Ecology
    Lowland rainforest, collected from areas close to streams and rivers; sea level – 820 m.
    Conservation
    Medusanthera megistocarpa has been collected from nine localities from a wide area in New Guinea, the EOO (18,7522 km2) is very large and, together with the number of collections, give an IUCN rating of LC using the geographical range criteria. The species may have a wide distribution but is not commonly collected throughout its range. However, some of the collections are very old, especially those from south-east Indonesian New Guinea and the Forbes collections from close to Port Moresby; the species has not been re-collected in these areas. Indonesian New Guinea, including the south-eastern area, is threatened by logging and especially oil palm plantations (Frazier 2006). Until more collections are made of this species a rating of Near Threatened (NT) is deemed appropriate.
    Note
    The species epithet refers to the fruit, which are very large for species of Medusanthera. "This species is distinctive because of the membranous to chartaceous obovate leaves with an acuminate apex with a relatively long acumen (1 – 2 cm long), the comparatively long inflorescence axis, and the very large fruit with a massive pink appendage when fresh. As in all species of Medusanthera there can be a large range in leaf size and Streimann & Katik NGF 34066 is a very large leaved specimen with the largest leaves recorded in the genus (up to 37 cm long). The large fruits were noted by Gray NGF 8146 as being “on long pedicels, pale pink, fleshy and favoured by cassowary""." There are two other species of Medusanthera in New Guinea: M. inaequalis and M. laxiflora; M. megistocarpa is unlikely to be confused with either of these with the combination of the leaf morphology and the relatively large fruits (see notes under those two species). In addition, M. megistocarpa differs from M. inaequalis in having inflorescences in the axils and along the branches, that are up to 7.5 cm long (M. inaequalis: terminal or sub-terminal and 9 – 17 cm long); and from M. laxiflora in the inflorescence axes which are comparatively long in each sex (e.g., M. megistocarpa: staminate inflorescences (12 –) 20 – 35.8 mm long vs. M. laxiflora: 9 – 18 mm long) which are seemingly more hairy on account of the 0.3 – 0.5 mm long hairs on the inflorescence axis (M. laxiflora: hairs 0.125 – 0.25 mm long), and the fruits with a green drupe when fresh (M. laxiflora: with a blackish drupe when fresh).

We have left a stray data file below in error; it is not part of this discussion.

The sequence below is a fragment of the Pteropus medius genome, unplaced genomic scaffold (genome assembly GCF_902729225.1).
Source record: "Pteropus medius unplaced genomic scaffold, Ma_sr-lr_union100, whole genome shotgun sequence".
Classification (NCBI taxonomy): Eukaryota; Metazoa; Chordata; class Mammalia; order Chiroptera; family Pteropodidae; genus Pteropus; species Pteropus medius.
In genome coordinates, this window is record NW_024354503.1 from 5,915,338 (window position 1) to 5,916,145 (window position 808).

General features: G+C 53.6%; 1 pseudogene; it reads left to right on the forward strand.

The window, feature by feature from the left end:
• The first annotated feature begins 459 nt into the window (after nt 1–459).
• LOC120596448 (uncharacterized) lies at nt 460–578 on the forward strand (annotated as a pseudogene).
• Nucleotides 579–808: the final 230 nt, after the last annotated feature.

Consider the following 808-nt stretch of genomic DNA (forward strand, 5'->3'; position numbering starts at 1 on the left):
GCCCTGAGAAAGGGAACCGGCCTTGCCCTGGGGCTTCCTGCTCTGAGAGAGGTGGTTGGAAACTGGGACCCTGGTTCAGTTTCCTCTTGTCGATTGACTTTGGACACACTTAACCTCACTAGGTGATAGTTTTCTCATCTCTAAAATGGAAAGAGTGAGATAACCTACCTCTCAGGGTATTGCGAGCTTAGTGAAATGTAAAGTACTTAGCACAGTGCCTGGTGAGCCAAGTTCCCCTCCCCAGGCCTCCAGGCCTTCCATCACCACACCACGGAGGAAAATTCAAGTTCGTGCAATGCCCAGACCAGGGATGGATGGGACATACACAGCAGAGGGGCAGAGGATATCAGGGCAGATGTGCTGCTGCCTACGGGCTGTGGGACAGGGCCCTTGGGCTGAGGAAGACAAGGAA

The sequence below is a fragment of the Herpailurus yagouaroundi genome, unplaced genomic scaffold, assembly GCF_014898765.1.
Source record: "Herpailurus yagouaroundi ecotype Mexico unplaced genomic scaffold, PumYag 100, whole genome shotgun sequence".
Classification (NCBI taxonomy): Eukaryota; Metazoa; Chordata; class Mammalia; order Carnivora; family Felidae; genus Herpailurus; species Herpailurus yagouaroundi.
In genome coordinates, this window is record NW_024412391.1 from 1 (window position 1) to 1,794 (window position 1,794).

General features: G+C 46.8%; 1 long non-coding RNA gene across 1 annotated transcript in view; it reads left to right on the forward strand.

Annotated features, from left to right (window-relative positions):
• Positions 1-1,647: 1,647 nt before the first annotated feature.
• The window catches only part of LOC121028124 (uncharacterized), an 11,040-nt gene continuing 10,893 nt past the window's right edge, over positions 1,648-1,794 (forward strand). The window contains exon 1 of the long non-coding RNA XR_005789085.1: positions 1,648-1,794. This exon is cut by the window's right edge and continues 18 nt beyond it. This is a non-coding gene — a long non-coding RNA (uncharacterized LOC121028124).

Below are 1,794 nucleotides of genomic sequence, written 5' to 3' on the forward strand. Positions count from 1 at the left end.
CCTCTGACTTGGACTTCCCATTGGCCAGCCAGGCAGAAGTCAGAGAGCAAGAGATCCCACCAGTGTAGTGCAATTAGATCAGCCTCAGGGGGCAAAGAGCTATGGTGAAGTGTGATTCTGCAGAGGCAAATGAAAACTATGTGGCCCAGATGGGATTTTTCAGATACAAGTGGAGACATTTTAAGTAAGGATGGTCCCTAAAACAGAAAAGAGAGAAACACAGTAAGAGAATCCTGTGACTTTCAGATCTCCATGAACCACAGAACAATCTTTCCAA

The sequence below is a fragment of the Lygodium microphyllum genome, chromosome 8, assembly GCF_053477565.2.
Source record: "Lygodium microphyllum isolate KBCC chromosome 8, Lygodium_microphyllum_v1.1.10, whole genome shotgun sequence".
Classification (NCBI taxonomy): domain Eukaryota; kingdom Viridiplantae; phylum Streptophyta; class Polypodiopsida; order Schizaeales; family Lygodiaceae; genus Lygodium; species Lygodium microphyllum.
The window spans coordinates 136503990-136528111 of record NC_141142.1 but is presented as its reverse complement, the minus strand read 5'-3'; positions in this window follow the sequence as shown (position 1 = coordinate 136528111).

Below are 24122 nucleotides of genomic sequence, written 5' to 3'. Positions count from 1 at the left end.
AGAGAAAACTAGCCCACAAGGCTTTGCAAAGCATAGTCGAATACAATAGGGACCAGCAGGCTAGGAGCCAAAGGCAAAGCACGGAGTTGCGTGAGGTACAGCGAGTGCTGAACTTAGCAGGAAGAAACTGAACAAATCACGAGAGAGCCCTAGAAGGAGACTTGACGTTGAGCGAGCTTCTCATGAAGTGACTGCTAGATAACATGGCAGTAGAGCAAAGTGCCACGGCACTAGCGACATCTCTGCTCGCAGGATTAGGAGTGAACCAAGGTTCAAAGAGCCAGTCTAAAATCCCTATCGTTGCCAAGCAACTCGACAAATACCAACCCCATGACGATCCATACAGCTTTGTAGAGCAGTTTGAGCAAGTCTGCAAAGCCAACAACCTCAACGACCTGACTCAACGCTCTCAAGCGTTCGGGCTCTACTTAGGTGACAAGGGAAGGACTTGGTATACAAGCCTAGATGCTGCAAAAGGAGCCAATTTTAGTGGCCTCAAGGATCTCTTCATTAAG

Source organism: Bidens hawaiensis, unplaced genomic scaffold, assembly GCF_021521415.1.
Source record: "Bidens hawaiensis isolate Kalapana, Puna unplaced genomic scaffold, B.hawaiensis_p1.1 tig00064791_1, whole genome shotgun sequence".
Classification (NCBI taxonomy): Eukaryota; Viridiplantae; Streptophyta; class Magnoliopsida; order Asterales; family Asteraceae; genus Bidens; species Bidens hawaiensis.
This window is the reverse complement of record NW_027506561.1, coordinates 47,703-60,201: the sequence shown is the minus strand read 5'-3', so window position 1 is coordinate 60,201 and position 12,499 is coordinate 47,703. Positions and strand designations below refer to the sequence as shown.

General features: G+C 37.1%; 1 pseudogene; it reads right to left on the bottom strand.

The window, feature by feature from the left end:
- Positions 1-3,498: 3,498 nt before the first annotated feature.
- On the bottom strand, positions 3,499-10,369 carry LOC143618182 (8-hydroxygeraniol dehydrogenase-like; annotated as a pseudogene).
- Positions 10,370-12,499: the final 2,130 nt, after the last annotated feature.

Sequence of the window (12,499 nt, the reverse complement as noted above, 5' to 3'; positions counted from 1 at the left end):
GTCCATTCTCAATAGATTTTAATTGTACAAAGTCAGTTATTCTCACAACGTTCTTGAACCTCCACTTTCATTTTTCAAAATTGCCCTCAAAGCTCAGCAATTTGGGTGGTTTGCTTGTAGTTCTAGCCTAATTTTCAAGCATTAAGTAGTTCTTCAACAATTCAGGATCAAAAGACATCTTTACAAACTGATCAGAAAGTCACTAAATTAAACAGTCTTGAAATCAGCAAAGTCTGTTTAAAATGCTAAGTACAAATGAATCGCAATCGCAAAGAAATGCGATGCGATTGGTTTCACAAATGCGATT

Distribution

    Native to:

    New Guinea

    Other Data

    Medusanthera megistocarpa Utteridge appears in other Kew resources:

    Bibliography

    First published in Kew Bull. 66: 70 (2011)

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    Sources

    Kew Backbone Distributions
    The International Plant Names Index and World Checklist of Selected Plant Families 2020. Published on the Internet at http://www.ipni.org and http://apps.kew.org/wcsp/
    © Copyright 2017 World Checklist of Selected Plant Families. http://creativecommons.org/licenses/by/3.0

    Kew Bulletin
    Kew Bulletin
    http://creativecommons.org/licenses/by-nc-sa/3.0

    Kew Names and Taxonomic Backbone
    The International Plant Names Index and World Checklist of Selected Plant Families 2020. Published on the Internet at http://www.ipni.org and http://apps.kew.org/wcsp/
    © Copyright 2017 International Plant Names Index and World Checklist of Selected Plant Families. http://creativecommons.org/licenses/by/3.0